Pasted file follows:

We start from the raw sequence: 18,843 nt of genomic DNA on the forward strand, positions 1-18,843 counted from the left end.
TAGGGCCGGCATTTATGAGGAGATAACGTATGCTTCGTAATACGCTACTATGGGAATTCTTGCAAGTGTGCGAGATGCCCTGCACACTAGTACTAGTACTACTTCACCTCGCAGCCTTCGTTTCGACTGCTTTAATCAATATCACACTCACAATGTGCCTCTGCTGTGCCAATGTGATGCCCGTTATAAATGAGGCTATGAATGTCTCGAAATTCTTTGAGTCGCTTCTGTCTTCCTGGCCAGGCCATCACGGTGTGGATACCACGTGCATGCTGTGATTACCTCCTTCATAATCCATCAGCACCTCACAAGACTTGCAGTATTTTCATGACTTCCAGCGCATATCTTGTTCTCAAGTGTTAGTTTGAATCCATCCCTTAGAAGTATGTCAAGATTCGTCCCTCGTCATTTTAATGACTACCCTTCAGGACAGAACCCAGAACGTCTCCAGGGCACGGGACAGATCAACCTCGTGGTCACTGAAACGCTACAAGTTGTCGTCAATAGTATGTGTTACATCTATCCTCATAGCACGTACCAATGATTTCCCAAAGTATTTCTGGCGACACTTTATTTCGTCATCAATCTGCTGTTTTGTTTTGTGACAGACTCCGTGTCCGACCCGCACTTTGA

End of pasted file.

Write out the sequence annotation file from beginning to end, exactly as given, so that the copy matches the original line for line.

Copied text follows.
We start from the raw sequence: 18,843 nt of genomic DNA on the forward strand, positions 1-18,843 counted from the left end.
TAGGGCCGGCATTTATGAGGAGATAACGTATGCTTCGTAATACGCTACTATGGGAATTCTTGCAAGTGTGCGAGATGCCCTGCACACTAGTACTAGTACTACTTCACCTCGCAGCCTTCGTTTCGACTGCTTTAATCAATATCACACTCACAATGTGCCTCTGCTGTGCCAATGTGATGCCCGTTATAAATGAGGCTATGAATGTCTCGAAATTCTTTGAGTCGCTTCTGTCTTCCTGGCCAGGCCATCACGGTGTGGATACCACGTGCATGCTGTGATTACCTCCTTCATAATCCATCAGCACCTCACAAGACTTGCAGTATTTTCATGACTTCCAGCGCATATCTTGTTCTCAAGTGTTAGTTTGAATCCATCCCTTAGAAGTATGTCAAGATTCGTCCCTCGTCATTTTAATGACTACCCTTCAGGACAGAACCCAGAACGTCTCCAGGGCACGGGACAGATCAACCTCGTGGTCACTGAAACGCTACAAGTTGTCGTCAATAGTATGTGTTACATCTATCCTCATAGCACGTACCAATGATTTCCCAAAGTATTTCTGGCGACACTTTATTTCGTCATCAATCTGCTGTTTTGTTTTGTGACAGACTCCGTGTCCGACCCGCACTTTGA